The natural history of Parkinson's disease

Neurology. 1996 Dec;47(6 Suppl 3):S146-52. doi: 10.1212/wnl.47.6_suppl_3.146s.


A large body of evidence indicates that the progression of Parkinson's disease (PD) may be fast in the preclinical stage as well as during the first years of the disease, with a subsequent slowing down of the disease process. As has been shown in the Deprenyl and Tocopherol Antioxidative Therapy of Parkinsonism (DATATOP) study, the Unified Parkinson's Disease Rating Scale (UPDRS) motor examination scores declined at a rate of 8 to 9% per year in untreated patients. A subgroup of levodopa-naive DATATOP patients ("survivors") showed a much slower rate of progression, in the order of 3% per year, suggesting a more benign disease course. A number of clinical factors that may govern the rate of motor decline, such as age at onset, disease duration, gender, and clinical phenotype (akinetic-rigid versus tremulous) have been proposed; however, none of them is proven. In contrast, dopaminergic substitution undoubtedly has had a major impact on the natural history of PD, resulting in a reduction of the mortality ratio from about 3.0 to 1.5. This benefit has been noted particularly in patients in whom levodopa therapy was started early. The positive impact of levodopa is largely derived from its symptomatic action; its influence on the disease process itself remains controversial.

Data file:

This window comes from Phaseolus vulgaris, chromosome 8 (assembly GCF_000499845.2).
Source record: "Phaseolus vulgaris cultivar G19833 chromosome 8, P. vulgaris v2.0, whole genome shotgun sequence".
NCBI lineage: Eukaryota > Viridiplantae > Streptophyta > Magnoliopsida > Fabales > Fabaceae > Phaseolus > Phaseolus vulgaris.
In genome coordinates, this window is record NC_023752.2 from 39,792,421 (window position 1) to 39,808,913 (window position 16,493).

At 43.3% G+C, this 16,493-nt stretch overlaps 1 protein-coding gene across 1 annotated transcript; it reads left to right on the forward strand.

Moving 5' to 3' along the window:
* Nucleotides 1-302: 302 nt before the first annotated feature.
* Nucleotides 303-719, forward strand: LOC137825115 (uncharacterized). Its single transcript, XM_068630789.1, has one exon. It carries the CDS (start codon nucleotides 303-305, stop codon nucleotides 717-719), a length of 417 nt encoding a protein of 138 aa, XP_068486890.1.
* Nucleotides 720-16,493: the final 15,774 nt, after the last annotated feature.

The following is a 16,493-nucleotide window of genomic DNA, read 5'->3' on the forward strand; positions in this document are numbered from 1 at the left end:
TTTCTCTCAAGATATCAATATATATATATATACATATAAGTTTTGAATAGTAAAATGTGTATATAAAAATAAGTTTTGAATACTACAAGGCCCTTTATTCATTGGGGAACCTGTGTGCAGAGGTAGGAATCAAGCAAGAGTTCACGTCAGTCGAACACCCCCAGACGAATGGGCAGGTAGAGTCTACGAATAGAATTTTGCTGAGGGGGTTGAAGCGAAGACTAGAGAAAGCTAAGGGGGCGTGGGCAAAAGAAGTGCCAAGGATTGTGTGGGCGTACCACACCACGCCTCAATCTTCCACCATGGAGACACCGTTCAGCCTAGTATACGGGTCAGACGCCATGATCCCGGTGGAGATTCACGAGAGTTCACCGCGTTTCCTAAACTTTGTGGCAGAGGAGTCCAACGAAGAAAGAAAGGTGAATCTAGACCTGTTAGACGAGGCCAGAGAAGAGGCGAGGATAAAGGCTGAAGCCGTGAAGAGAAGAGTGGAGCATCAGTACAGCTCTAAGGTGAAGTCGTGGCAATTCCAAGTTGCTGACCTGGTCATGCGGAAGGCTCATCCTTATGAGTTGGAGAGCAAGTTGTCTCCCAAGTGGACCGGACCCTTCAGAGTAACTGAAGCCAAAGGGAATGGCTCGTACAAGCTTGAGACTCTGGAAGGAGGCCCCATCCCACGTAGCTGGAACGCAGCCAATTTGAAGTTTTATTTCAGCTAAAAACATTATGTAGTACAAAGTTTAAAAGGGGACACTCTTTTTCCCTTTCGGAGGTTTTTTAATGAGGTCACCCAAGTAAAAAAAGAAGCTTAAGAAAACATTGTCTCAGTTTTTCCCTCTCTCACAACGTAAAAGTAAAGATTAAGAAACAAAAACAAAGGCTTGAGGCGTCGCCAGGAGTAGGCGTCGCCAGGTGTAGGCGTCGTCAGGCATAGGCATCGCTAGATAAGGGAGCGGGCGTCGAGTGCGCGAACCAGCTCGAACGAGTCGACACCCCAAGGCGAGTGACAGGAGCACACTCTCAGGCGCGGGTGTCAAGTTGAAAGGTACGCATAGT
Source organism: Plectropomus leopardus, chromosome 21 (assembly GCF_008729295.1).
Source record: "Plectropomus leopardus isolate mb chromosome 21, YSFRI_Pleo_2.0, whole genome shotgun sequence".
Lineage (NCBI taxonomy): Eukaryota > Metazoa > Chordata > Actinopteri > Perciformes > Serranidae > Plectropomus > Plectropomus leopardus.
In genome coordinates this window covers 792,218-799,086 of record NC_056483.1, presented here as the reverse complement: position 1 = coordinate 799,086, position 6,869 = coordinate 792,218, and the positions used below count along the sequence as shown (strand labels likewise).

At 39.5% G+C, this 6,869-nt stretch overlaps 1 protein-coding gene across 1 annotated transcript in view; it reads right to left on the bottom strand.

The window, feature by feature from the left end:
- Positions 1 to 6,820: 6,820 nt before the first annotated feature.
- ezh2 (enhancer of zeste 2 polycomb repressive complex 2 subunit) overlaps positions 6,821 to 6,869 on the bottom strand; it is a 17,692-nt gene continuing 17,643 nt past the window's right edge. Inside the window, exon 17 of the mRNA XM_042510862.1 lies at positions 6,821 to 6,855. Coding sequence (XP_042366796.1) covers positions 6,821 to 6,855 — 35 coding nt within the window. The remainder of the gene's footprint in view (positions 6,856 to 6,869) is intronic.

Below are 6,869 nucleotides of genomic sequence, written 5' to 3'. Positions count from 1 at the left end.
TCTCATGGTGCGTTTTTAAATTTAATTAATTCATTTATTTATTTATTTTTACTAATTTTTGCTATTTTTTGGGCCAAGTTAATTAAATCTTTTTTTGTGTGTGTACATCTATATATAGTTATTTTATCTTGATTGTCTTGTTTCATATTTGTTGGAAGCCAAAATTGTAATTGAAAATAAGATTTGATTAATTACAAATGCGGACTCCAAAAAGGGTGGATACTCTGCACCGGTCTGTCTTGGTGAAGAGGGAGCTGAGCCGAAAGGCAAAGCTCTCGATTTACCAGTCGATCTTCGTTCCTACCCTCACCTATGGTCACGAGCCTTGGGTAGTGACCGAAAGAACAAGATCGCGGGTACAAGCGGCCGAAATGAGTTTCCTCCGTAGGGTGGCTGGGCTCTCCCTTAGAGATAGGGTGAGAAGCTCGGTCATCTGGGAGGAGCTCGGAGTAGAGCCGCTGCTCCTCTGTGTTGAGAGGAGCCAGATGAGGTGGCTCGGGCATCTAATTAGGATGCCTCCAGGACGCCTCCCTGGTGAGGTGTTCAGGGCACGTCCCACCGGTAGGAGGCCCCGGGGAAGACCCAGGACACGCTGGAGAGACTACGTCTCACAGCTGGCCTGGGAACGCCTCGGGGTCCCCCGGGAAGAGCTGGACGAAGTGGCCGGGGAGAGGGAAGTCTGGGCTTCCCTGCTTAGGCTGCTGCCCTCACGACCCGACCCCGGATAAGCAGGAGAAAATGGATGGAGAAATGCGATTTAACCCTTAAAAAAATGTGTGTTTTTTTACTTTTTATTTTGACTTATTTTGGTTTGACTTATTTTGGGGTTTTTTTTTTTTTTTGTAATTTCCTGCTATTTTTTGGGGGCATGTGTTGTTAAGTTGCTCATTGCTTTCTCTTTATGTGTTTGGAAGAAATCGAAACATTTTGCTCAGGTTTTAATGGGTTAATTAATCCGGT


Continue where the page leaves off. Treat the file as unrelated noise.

Publication types

  • Review

MeSH terms

  • Humans
  • Parkinson Disease / physiopathology*